DNA is continuously damaged and repaired. The consequences of unrepaired damage are revealed by genetic diseases in which DNA repair pathways are disrupted. Repair deficiency in humans can lead to a profound risk of cancer or dramatic premature aging. Prevention of cancer and age-related morbidity are therefore dependent upon identifying the sources of DNA damage and mechanisms of damage repair. DNA interstrand crosslinks (ICLs) present a unique challenge to cells because both DNA strands are covalently modified and inseparable, precluding transcription, replication and simple error-free excision repair of the DNA. The mechanism by which ICLs are repaired in mammalian cells is poorly understood, as are levels of endogenous crosslink damage and the physiological impact of these lesions. The long term objectives of this research are to understand the biological impact of unrepaired DNA ICLs and the mechanism by which cells repair ICL damage. Ercc1-Xpf is an endonuclease required for nucleotide excision repair of bulky lesions on one strand of DNA and the repair of bivalent ICLs. Genetic disruption of Ercc1 in the mouse causes accelerated aging, which cannot be attributed to defective nucleotide excision repair. We hypothesize that the phenotype of the Ercc1-deficient mice is due to their inability to repair ICLs, and therefore the consequence of endogenous ICLs. Experiments proposed will utilize Ercc1 mouse models to test this hypothesis and to reveal the consequence of unrepaired ICLs. In addition, cells derived from these animals will be used to delineate the steps of lCL repair.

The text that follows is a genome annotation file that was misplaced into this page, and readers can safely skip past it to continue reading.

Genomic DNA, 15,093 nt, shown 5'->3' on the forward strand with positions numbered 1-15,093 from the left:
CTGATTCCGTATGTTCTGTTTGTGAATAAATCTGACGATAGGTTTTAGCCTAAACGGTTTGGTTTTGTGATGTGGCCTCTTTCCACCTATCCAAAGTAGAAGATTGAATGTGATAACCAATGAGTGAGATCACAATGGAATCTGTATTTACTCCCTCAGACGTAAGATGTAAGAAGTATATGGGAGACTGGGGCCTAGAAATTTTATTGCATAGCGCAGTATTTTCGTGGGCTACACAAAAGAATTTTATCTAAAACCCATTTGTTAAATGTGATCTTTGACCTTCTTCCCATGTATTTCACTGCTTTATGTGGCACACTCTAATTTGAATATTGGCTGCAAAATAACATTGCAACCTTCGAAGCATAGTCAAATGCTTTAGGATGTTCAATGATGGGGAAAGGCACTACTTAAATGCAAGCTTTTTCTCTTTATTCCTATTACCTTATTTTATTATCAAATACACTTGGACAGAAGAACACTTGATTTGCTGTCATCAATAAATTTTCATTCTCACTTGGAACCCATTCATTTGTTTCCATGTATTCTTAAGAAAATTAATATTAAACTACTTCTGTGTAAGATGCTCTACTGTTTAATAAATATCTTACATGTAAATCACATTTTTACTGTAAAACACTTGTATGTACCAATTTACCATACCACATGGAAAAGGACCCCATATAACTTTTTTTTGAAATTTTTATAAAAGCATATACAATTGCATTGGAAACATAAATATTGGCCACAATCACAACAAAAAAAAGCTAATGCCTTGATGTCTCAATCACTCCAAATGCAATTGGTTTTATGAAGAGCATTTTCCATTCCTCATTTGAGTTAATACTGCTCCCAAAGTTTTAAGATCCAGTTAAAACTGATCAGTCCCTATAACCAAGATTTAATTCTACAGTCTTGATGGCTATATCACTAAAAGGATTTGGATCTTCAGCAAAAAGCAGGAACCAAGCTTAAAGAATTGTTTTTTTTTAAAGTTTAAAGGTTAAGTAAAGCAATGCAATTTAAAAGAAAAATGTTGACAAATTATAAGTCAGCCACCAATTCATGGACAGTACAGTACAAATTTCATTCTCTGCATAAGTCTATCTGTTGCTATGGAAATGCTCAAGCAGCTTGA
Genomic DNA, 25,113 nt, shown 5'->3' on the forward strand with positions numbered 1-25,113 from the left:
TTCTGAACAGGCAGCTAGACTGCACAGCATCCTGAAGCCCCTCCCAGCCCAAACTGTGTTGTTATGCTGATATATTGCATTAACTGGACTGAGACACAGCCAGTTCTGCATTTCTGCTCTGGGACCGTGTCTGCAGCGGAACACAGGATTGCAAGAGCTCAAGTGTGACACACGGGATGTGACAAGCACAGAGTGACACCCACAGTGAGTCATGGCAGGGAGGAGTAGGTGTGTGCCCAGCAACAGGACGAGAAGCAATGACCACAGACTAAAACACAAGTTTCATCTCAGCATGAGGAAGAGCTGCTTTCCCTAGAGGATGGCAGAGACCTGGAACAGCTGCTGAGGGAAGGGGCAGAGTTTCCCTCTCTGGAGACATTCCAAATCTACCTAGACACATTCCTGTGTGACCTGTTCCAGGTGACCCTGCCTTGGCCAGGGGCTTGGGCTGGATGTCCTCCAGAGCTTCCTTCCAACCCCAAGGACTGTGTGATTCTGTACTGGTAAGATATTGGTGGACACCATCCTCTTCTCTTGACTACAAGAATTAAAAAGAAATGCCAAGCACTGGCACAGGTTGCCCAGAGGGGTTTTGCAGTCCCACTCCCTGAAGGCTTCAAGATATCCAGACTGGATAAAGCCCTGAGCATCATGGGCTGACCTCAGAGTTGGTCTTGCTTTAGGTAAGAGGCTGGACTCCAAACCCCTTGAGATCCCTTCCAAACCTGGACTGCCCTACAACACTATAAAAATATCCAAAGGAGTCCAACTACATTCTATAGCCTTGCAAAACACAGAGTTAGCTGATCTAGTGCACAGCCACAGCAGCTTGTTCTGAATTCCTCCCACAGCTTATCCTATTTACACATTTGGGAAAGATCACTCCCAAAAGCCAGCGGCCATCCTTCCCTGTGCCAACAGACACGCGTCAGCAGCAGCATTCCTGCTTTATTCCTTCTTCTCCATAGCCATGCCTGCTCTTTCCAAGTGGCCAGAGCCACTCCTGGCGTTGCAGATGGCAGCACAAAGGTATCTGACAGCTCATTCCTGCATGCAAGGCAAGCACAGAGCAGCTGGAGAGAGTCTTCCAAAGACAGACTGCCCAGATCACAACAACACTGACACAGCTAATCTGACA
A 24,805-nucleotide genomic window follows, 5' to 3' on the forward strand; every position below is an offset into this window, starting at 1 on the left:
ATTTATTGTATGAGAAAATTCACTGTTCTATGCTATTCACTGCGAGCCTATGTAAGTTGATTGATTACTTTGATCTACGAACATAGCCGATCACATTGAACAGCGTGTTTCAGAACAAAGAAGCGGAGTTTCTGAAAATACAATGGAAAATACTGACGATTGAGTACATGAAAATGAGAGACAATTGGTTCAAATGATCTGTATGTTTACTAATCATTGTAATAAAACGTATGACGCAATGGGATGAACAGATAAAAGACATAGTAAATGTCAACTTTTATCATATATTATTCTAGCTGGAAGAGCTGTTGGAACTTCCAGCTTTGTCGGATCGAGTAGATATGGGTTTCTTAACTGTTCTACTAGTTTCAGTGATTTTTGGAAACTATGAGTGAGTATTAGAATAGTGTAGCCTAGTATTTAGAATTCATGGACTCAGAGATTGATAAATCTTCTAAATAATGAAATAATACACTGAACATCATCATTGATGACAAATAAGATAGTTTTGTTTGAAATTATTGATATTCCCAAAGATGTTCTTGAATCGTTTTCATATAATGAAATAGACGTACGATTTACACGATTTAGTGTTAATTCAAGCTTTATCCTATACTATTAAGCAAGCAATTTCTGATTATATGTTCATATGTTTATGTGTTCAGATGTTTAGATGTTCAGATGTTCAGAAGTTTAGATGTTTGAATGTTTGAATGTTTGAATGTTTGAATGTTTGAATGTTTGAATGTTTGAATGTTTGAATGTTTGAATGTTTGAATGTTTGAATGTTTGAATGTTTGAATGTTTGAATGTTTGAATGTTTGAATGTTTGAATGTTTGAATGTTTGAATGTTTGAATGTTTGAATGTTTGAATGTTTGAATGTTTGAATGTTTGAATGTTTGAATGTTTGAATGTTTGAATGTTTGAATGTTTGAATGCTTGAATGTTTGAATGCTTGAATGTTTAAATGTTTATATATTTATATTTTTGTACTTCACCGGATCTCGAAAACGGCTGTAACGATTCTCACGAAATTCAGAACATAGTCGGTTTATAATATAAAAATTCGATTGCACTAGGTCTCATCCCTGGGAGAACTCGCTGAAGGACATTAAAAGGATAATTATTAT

The specific aims of this project are:
Aim 1 is to test the hypothesis that unrepaired DNA ICLs contribute to aging and carcinogenesis. We engineered two novel mutations in the mouse Ercc1 genomic locus that result in hypomorphic mice. Preliminary data indicates that these mice have a similar, but more extensive, progeroid phenotype compared to the Ercc1-deficient mice. However, the disease-free period and longevity of the mice are extended proportional to Ercc1-Xpf protein levels. To test our hypothesis, we will treat these mice with a drug that causes ICLs and compare aging parameters to untreated animals. We predict that the phenotype of the Ercc1-depleted mice will be exacerbated by drug treatment indicating a causal role for ICLs. In addition, we will measure aging parameters including tumor incidence in the longest-lived of the Ercc1 mice to determine the contribution of spontaneous ICLs to cancer.
Aim 2 is to determine if lipid peroxidation (LPO) promotes aging in mice with defective ICL repair. LPO is caused by oxygen radical damage to membranes and can yield products able to crosslink DNA. We hypothesize that LPO is a source of spontaneous ICLs that contribute to the phenotype of the Ercc1 mice. LPO will be induced in Ercc1 hypomorphic mice chemically and through nutritional intervention. We predict that both will exacerbate the progeria of the mice. Results from these experiments will indicate if LPO can affect the rate of aging and if so whether this effect can be controlled through diet.
Aim 3 is to develop a method to locally induce DNA ICLs and to use this technique to determine the sequential steps of lCL repair. The study of ICL repair is hampered by the fact that ICLs are formed inefficiently and drugs that cause ICLs induce a host of other DNA damages. Thus we propose to develop a technique to introduce ICLs only in a well-defined region of cell nuclei using near infrared multiphoton photoactivation of the chemotherapeutic agent psoralen. This method will enable us to discriminate ICL-specific events from other repair events within a single cell. The technique will be applied to wild type and ICL repair-defective Ercc1-/- cells to determine what proteins assemble specifically at sites of lCL damage and in what chronological order.
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